20 Reasons to visit Chester
PUBLISHED: 19:39 17 January 2010 | UPDATED: 15:42 14 April 2016
Chester is a magnet for tourists and, from amphitheatre to zoo, has plenty to offer visitors. Here are the top 20 reasons why you should visit this great city.
The historic clock on Eastgate Street is Chester's best-known landmark and the second most photographed clock in Britain. It was paid for by Colonel Evans-Lloyd out of his own pocket to celebrate Queen Victoria's 80th birthday in 1897.
The magnificent building has been the Cathedral of the Diocese of Chester since 1541, but there has been a church on this site for more than 1,000 years. Among its many attractions are the intricately carved 800-year-old 'quire' stalls and the medieval shrine of St Werburgh.
See the city by water on the River Dee with half-hour cruises every 30 minutes, plus showboats for private charter, two-hour cruises through Eaton Estate, home of the Duke of Westminster to Ironbridge; and to the village of Eccleston on the Grosvenor Estate.
Chester was recently voted one of the best shopping cities in the country, hardly surprising considering it boasts a wide variety of smaller independent shops as well as big chain store names and there are two levels, meaning even more choice.
Go wild for Chester Zoo, the UK's number one charity zoo. It's famous for its large enclosures set in 110 acres of award-winning gardens and home to more than 7,000 animals and 500 species.
This is the 65-acre home of Chester Races and there has been racing here for more than 450 years. The name is said to come from Saxon times and means Island of the Cross. Events here in August include a family fun day, a horse show and our Cheshire Life Nursery Handicap on September 15th.
The first walls were built of earth and timber by the Romans around 70 AD. The sandstone version, along with the fort, came a little later. Today many people enjoy walking the two-mile circuit around the city.
The city hosts festivals all year round including music, literature, fashion, food and drink, plus St Werburgh's festival and the Great Roman.
Chester had a market as early as 1139 but its first shopping charter was issued in 1208. Today it is still an extremely lively and busy covered market in the centre of the city with plenty to tempt buyers, from food to fabric to frames.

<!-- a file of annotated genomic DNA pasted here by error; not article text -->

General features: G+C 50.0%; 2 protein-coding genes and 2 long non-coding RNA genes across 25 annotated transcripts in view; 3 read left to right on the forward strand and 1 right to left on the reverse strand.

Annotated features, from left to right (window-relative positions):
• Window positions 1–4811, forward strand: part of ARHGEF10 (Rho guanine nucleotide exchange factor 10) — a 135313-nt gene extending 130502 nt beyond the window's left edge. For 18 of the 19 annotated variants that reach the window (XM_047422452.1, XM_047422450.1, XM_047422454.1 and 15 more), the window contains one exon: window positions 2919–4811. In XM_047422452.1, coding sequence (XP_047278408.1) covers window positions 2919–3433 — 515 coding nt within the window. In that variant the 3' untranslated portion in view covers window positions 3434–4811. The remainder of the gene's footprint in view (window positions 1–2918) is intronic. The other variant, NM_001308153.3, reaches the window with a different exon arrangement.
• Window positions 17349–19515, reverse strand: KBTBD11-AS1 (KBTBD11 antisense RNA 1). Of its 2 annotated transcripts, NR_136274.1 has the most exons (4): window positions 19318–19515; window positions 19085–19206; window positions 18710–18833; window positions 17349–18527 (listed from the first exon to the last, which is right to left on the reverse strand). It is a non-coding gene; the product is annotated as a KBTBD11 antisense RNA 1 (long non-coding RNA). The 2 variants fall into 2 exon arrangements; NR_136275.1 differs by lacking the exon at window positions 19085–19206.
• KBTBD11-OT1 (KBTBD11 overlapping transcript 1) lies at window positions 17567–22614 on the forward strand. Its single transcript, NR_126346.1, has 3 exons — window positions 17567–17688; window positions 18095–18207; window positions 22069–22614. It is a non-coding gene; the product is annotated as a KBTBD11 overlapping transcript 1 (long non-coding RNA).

Besides the obvious Roman influence, there are many examples of medieval Chester still in existence, including the Cross on Watergate Street which would have marked the centre of the fortified walled medieval settlement.
From Tuesday to Saturday until the end of August, the Town Crier will make a regular midday proclamation in Chester's historic centre. Chester was the first location on mainland Britain to host a World Town Crier Tournament.
The river Dee, which is 70 miles long, flows right through the centre of Chester and it inspired the Romans to name their fortress Deva, which translates as 'divine' or 'goddess'. Boat trips are available (see Chesterboat).
In full Roman soldier battledress, Caius Julius Quartus will take you on patrol around Fortress Deva and evoke the exciting adventures of an Imperial warrior. Or you can watch Roman battles re-enacted in the city and the changing of the Roman guards, a 2,000-year-old military ceremony.
The two-tier shopping gallery in the centre of Chester is known as the rows and they are 700 years old. They are unique to Chester and are thought to have been built by traders on top of Roman walls. They are home to many of Chester's shops.
For the best introduction to the city's past, visit the Chester Timeline Gallery. The Grosvenor Museum also plays host to temporary exhibitions.
The largest stone-built arena of its kind in Britain. Archaeological excavations are currently taking place at the 2,000 year-old amphitheatre with finds on show in a new exhibition at the nearby Chester Visitor Centre.
Whether on foot or by bus, organised tours are great ways of seeing Chester and learning about its history, mystery and secrets. There are quiz tours, ale trails and literary links as well as many more.
You can hear spine-chilling tales of ghosts, ghouls and things that go bump in the night on a guided night-time journey around the eerie haunts of the city. Reputed spectres include Roman soldiers and monks, serving maids and pining lovers, Royalists and grey ladies.
Food and drink
Chester has a plethora of places to eat and drink in cafes, restaurants and bars. Chester's oldest pub, the Boot Inn on Eastgate Street, dates from 1643. It had a facelift in the late 19th century and again in 1988.
The origins of Chester pub names
The Shropshire Union Canal goes right through the heart of Chester, making it one of the most relaxing ways to discover the city. It follows the old Chester Canal built in 1772 to connect Chester and Nantwich.